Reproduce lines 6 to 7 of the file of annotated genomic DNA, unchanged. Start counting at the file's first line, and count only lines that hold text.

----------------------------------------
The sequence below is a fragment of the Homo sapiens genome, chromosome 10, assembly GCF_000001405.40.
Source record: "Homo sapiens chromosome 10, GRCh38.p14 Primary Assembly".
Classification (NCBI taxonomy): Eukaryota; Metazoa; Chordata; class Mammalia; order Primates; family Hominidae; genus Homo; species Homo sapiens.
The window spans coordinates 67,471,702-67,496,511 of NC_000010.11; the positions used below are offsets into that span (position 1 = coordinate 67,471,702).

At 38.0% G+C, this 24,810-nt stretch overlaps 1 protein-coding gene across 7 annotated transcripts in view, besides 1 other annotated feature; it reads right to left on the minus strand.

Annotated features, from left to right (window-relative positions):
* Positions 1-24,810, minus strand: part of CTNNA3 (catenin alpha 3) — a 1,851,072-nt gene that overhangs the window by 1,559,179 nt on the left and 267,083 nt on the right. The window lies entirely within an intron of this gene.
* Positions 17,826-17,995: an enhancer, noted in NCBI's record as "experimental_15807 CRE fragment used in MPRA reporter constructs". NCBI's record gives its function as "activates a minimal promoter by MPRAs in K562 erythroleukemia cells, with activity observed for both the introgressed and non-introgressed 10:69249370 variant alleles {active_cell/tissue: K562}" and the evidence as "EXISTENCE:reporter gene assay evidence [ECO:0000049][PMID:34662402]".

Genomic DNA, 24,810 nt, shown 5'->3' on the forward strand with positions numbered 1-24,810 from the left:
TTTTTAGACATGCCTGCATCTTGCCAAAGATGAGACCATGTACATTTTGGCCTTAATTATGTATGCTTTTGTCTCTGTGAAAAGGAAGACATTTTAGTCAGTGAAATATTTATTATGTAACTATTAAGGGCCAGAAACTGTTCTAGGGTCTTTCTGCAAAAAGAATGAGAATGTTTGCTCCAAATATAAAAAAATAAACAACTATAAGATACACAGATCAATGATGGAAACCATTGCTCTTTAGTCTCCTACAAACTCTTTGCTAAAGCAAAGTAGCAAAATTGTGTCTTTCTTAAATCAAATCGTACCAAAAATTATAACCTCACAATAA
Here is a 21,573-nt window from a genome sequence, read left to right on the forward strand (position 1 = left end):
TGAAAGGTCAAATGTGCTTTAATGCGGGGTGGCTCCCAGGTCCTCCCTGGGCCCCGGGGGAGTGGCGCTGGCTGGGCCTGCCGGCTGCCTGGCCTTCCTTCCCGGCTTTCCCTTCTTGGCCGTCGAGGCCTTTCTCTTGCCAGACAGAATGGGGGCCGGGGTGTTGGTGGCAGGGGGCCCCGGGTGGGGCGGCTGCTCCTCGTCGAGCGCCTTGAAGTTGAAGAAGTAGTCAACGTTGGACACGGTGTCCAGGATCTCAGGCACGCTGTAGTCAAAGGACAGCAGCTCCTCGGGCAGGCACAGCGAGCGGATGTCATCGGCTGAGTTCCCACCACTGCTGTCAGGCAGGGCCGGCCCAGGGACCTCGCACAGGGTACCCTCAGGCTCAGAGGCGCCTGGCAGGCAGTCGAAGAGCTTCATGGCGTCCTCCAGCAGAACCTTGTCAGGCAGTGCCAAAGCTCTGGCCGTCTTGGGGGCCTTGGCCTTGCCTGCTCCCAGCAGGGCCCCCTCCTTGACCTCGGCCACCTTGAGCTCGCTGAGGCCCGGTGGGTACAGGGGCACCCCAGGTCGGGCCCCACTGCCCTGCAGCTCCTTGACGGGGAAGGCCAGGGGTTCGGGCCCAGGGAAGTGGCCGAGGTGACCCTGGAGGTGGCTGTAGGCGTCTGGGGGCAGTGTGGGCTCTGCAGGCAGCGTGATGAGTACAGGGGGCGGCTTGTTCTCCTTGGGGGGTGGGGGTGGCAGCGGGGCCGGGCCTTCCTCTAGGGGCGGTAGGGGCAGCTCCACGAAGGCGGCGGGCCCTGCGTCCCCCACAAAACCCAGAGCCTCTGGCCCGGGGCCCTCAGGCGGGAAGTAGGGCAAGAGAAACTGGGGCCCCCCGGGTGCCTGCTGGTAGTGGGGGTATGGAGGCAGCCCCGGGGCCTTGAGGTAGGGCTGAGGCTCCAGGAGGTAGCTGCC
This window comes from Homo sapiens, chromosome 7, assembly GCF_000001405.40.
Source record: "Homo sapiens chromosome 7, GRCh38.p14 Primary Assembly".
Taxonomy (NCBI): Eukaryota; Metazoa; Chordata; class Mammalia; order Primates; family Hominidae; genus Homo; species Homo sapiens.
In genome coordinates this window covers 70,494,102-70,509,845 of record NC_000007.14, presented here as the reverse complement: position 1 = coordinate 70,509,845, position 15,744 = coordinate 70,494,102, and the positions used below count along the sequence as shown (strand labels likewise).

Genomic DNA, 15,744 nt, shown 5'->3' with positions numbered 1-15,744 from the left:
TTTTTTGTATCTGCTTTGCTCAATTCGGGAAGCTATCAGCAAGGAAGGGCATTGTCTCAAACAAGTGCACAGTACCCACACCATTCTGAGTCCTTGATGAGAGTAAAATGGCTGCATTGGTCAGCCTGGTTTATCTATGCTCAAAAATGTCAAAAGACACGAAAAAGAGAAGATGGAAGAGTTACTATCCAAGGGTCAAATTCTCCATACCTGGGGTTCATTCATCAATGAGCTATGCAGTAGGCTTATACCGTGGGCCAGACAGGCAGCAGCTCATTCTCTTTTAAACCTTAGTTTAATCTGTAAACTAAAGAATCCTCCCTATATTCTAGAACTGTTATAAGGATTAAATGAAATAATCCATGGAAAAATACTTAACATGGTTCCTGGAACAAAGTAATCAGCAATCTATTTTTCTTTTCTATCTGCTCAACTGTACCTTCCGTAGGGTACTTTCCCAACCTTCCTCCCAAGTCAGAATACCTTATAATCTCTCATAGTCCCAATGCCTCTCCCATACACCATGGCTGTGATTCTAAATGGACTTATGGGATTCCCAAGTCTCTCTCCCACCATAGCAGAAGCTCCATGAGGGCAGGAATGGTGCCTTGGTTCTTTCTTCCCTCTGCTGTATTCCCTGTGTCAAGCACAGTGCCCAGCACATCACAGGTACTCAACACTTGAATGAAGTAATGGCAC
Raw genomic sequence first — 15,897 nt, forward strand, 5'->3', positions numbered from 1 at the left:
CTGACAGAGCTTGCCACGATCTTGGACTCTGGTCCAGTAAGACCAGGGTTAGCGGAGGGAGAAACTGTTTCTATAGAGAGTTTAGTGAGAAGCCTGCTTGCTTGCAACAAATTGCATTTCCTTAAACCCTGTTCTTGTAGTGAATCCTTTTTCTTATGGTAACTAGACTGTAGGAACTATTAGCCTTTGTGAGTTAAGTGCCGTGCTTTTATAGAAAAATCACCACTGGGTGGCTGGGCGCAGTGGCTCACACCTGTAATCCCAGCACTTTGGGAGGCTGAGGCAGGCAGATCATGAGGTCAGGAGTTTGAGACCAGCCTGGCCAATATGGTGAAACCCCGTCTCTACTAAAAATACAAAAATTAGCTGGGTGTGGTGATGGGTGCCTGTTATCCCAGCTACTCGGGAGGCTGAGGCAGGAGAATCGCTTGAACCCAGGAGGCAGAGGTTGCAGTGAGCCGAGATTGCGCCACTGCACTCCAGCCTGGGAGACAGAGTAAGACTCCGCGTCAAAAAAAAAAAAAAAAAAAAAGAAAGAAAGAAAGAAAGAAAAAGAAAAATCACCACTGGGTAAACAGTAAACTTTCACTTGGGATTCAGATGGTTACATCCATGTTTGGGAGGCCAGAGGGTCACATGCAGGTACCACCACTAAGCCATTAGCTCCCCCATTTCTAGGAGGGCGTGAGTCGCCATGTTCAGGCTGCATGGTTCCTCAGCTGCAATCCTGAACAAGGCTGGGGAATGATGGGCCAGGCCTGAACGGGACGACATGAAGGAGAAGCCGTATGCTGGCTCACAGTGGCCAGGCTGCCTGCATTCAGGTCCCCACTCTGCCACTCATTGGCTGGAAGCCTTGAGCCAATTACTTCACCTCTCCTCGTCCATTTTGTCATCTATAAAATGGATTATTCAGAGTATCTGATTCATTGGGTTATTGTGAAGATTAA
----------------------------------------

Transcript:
Annotated features, from left to right (window-relative positions):
* Positions 1-24,810, minus strand: part of CTNNA3 (catenin alpha 3) — a 1,851,072-nt gene that overhangs the window by 1,559,179 nt on the left and 267,083 nt on the right. The window lies entirely within an intron of this gene.